Coverage Options, Capacity Increase for Extreme Sports, Entertainment Risks Despite Exposures

By | October 6, 2014

Recent headline-making entertainment incidents – such as the death of actor Paul Walker during filming of the movie “Fast & Furious 7,” the collapse of the stage during country music band Sugarland’s concert, and several big event cancellations – have highlighted the potential for high severity claims in the sports and entertainment segment.

Some established players are taking note and reevaluating their offerings to the risk-exposed segment.

“We are seeing a cutback in capacity with carriers that would normally offer $25 million in limits cutting down to $10 million over primary,” says Jerid Schmickle, president of Alive Risk, a division of All Risks. “It is a reduction of risk exposure – they call it limit management.”

The cutbacks in capacity from other markets have benefitted Alive Risk which has a substantial excess facility and, Schmickle says, on the good accounts offering more limits is well worth it. He says the admitted markets that were writing this segment are now sticking to their programs and the “safer risks” in this segment, which has been trending towards “extreme” sports and the expansion of family fun centers into new and riskier activities like go-kart racing, inflatables, and climbing walls. Extreme sports encompass action or adventure type activities like the X Games, military type obstacle courses such as Tough Mudder or motor sports.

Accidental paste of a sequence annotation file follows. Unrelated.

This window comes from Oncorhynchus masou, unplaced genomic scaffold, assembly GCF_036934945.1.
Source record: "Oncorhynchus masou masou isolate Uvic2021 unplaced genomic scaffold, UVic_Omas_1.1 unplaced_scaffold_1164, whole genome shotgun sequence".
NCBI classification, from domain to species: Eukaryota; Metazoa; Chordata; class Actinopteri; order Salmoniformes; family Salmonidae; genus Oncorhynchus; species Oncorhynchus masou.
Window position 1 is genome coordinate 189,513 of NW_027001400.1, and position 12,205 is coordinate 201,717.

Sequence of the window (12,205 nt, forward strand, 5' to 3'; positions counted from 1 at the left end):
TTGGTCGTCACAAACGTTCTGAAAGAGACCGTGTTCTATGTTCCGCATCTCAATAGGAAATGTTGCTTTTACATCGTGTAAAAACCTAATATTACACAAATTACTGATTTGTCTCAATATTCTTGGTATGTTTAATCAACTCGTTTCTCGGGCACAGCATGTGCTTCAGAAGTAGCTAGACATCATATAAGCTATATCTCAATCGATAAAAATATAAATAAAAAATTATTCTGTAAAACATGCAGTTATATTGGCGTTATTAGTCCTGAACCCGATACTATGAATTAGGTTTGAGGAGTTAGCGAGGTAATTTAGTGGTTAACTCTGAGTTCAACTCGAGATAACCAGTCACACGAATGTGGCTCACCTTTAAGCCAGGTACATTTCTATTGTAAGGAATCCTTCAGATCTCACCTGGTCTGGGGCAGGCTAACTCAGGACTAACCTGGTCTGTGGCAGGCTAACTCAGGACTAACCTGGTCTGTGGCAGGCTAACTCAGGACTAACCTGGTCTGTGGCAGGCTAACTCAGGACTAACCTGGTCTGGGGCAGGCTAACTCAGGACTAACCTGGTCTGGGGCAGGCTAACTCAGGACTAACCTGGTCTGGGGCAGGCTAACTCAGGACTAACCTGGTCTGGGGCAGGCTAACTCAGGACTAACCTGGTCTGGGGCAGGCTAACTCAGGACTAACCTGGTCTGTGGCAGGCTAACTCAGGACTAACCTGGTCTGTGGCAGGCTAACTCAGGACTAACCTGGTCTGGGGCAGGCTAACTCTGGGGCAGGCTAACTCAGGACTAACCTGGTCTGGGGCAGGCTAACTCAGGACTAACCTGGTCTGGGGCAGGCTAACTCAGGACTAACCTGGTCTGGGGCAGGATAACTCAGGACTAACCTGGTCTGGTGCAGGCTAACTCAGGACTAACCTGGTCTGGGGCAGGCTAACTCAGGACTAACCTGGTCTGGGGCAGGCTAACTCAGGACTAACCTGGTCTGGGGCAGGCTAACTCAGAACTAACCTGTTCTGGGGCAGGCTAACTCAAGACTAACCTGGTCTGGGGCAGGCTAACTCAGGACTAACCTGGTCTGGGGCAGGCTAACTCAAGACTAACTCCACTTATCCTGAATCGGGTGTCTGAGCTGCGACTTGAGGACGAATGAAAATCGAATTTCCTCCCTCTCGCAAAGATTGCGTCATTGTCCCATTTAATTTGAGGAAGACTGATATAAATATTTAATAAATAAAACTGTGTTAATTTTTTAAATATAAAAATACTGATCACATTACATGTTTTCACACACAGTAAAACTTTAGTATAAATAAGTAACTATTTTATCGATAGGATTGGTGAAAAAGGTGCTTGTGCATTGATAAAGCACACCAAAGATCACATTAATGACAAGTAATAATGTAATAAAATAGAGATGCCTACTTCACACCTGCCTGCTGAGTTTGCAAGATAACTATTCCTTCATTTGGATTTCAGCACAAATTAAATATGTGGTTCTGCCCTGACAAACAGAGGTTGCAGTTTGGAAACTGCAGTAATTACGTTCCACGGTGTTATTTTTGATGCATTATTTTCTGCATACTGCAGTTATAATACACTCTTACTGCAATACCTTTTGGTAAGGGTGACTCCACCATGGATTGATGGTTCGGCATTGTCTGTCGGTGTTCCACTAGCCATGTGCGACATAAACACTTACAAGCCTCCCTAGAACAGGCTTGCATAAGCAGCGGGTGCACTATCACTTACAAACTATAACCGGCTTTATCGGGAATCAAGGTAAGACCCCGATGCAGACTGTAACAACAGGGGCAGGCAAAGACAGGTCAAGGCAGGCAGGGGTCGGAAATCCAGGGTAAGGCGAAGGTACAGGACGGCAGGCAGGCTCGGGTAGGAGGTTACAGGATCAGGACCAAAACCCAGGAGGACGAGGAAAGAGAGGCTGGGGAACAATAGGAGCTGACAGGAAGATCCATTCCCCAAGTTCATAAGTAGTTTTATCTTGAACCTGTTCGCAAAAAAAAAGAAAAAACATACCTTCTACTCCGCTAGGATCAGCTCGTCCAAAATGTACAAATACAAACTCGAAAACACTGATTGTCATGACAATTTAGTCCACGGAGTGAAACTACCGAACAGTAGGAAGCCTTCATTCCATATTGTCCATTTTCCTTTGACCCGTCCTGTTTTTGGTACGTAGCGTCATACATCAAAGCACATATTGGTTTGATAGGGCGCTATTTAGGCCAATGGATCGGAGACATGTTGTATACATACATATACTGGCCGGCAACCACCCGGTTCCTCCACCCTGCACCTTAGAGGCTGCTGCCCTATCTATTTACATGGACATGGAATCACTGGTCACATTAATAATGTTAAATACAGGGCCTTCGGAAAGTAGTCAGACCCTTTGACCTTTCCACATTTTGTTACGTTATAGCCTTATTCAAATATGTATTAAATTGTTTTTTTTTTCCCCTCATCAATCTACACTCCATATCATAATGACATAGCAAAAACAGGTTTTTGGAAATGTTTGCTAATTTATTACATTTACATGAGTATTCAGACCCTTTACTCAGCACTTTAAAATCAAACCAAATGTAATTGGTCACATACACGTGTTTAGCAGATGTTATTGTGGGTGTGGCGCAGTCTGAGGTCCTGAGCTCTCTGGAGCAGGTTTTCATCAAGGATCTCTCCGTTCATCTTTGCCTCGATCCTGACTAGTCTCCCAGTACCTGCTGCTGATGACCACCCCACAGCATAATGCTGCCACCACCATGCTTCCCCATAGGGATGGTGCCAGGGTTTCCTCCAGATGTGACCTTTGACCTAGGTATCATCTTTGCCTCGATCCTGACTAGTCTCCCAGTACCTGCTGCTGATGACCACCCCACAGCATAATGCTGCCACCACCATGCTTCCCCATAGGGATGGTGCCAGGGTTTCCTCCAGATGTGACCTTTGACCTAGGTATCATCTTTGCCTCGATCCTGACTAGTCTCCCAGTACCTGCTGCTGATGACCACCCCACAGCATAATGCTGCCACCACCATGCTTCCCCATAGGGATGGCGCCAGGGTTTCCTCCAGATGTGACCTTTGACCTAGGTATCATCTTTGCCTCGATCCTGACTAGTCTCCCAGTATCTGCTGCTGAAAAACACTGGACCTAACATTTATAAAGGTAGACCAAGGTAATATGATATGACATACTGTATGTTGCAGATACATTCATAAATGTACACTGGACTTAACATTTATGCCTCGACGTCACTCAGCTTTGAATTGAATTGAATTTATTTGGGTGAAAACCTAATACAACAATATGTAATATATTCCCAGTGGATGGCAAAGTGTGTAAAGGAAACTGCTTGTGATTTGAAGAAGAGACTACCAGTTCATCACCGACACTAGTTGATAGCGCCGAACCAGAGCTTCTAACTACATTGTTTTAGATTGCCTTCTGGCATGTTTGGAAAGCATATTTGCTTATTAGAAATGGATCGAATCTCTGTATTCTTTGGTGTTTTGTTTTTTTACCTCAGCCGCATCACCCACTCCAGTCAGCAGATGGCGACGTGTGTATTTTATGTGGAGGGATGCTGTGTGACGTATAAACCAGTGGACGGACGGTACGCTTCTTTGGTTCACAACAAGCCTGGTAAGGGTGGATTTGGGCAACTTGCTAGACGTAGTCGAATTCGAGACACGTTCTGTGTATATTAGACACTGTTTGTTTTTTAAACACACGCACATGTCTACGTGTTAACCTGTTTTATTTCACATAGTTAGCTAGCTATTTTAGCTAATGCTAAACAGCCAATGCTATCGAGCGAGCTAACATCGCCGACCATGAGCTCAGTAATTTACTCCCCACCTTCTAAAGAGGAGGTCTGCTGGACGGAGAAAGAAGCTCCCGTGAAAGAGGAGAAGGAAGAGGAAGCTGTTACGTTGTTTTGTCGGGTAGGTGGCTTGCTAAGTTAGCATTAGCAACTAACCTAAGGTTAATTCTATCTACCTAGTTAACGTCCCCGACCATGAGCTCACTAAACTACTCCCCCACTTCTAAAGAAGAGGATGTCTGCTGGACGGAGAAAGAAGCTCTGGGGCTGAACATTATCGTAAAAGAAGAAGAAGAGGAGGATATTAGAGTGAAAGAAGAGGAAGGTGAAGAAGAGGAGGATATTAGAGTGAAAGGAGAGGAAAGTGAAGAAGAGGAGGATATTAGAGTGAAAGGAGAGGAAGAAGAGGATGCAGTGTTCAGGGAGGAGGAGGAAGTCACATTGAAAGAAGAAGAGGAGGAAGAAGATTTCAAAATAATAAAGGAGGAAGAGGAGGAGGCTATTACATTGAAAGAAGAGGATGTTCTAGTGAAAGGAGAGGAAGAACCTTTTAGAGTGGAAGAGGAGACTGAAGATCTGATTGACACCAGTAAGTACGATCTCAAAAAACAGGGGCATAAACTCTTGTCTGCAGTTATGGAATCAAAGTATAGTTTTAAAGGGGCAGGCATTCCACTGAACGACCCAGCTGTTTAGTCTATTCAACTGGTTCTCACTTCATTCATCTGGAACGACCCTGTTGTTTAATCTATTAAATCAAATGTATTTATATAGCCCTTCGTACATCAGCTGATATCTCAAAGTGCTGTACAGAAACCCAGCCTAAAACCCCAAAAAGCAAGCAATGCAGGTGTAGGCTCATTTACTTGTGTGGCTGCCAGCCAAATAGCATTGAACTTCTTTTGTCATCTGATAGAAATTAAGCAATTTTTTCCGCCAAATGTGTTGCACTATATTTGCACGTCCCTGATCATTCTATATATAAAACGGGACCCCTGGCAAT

There are not a lot of people jumping over tables to write the ‘Tough Mudder’ kinds of risks.

Companies insuring this class are determining if the riskier sports and activities are ones they are willing work with.

“In general, I think there is a wariness of putting yourself out there too much,” he says. “Some of the carriers have decided that maybe it isn’t such a great idea… so it comes to the surplus lines market.”

New Players Still Playing

Still, the high-profile and costly claims in the segment haven’t completely sapped capacity. Some new players are coming into the market and certain established ones are expanding their offerings and exposures.

Specialty Insurance Group started writing sports and entertainment risks back in January. The new company, which is a member of Everest Re, was started by sports and entertainment veterans Greg Mosher, former co-founder, CEO and president of K&K Insurance; David Harris, founding partner of sports and entertainment insurance company American Specialty Insurance and Risk Services; and Lowery Robinson, founder of the Specialty Risk Division for American Hole ‘n One/American Media Agency.

The company is focused on professional sports, including major and minor leagues; amateur sports and sports associations; sports and entertainment venues; entertainment including concert promoters and activities; motor sports; and leisure centers such as amusement parks, water parks, mobile amusements, family entertainment centers and special events.

Harris, who serves as senior vice president of SIG, says their background in this class has prepared the young company for success. SIG is taking a risk management-focused approach and designing products specifically for the segments it is involved in, Harris says. SIG is also different because most of the capacity in the market currently is for the “plain vanilla” part of the segment, he says, not the more extreme sports and events side that they plan to also target.

“There are not a lot of people jumping over tables to write the ‘Tough Mudder’ kinds of risks. These are challenging activities that are relatively new to the industry,” he says. “Much of what you have to do in terms of pricing and how you design the product has to be experienced outside the industry you are considering. That is part of the whole discussion of emerging sports.”